Today's Veterinary Business

OCT 2018

Today’s Veterinary Business provides information and resources designed to help veterinarians and office management improve the financial performance of their practices, allowing them to increase the level of patient care and client service.

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Page 49 of 67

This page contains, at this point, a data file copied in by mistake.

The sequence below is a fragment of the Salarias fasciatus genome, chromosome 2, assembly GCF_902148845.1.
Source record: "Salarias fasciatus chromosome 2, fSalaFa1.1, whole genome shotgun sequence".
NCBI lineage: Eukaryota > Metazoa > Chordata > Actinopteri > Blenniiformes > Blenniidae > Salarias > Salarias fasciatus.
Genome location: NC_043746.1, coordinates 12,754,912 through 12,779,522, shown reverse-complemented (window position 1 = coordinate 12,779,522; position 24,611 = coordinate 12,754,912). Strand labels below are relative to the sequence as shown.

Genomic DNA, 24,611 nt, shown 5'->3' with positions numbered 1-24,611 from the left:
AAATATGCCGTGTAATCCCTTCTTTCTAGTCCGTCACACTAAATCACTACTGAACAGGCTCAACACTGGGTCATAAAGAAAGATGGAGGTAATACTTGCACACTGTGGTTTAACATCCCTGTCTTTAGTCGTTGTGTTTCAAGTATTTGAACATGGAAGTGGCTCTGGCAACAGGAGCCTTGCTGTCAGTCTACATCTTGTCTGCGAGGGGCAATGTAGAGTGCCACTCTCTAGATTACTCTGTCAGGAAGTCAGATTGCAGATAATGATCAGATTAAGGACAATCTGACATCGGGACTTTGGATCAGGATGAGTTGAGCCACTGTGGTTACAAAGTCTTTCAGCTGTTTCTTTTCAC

48 Today's Veterinary Business Leadership To understand how we got here and how to move forward, we need to first examine how veterinarians are compensated in today's job mar- ket and fully understand the benefits and drawbacks of production-based compensation structures. Finally, we will offer alterna- tives to production-based compen- sation structures that will motivate associate veterinarians and veter- inary teams while still protecting practice profitability. How Veterinarians Are Compensated For many years, associate veteri- narians were compensated with straight salary or, occasionally, with an hourly wage. Practice owners started to find it more difficult to motivate their associate veterinari- ans to work as hard and to produce as much income as the owner-vet- erinarians. Production-based com- pensation was introduced in an effort to motivate associate doctors to work harder, provide more in- come for the business and equalize the workload between the owner- veterinarians and the associates. Production-based compensation takes many different forms: Straight commission with no base salary. This ap- proach describes an agreement where the veterinarian is paid strictly based on a percentage of the revenues produced for the practice. This can become complicated when different commission percentages are used for different categories of production, such as pet food sales versus professional services and when practices accept payment plans and pay commission only when the client pays. Leadership COMPENSATION Guaranteed base salary, plus commission once a certain production level is reached. This type offers associate veterinarians an opportunity to improve earnings through increased production, while affording a certain level of protection because the income cannot fall below a certain level. However, the base guarantee that many veterinarians are being offered under this arrangement is of- ten so low that doctors rely on their commission to make a living wage. Production-based compen- sation with a guaranteed base salary. Sometimes referred to as ProSal, this strategy pays asso- ciates a guaranteed monthly draw and the production bonus is recon- ciled monthly, quarterly, half-yearly or even yearly. Reconciliation can be with or without negative accrual. Production-based com- pensation with negative accrual. A negative accrual occurs when associates have been paid more in draws than their calcu- lated production compensation. This results in associates owing the practice money, which is typically deducted from future paychecks. Benefits and Drawbacks From the practice owner's perspec- tive, production-based compensa- tion motivates veterinarians to work hard, since the more they work, the more they earn. It also encourages associate veterinarians to consider the business aspects of the practice and discourages them from dis- counting and giving away services. In a multidoctor practice, tracking production provides a measure of each doctor's productivity. For associate veterinarians, produc- tion-based compensation can be an opportunity to earn well above the industry's traditionally low salaries. On the other hand, produc- tion-based compensation encour- ages veterinarians to focus on money rather than on practicing high-quality medicine and provid- ing outstanding client service. It forces veterinarians into a paradigm of getting the maximum average transaction from each client visit, rather than focusing on the lifetime value of the client to the practice. It motivates veterinarians to prejudge clients and discriminate with whom they spend their time, making sure they squeeze in their frequent high-value customers and short- change the clients who cannot afford a full diagnostic workup. While production-based com- pensation allows veterinarians to benefit in economic booms and when the practice is doing well, it also forces them to assume the risks of business ownership without having any control over decisions such as the number of doctors or the quality and quantity of support staff. Both of these hiring decisions can significantly affect a single veterinarian's ability to produce. Business decisions about payment plans and the collection of receiv- ables, as well as employee dis- 1 2 3 4 It's time to do away with production-based pay and all its ills. The alternative: profit sharing and a formula for robust professional growth. Continued from cover

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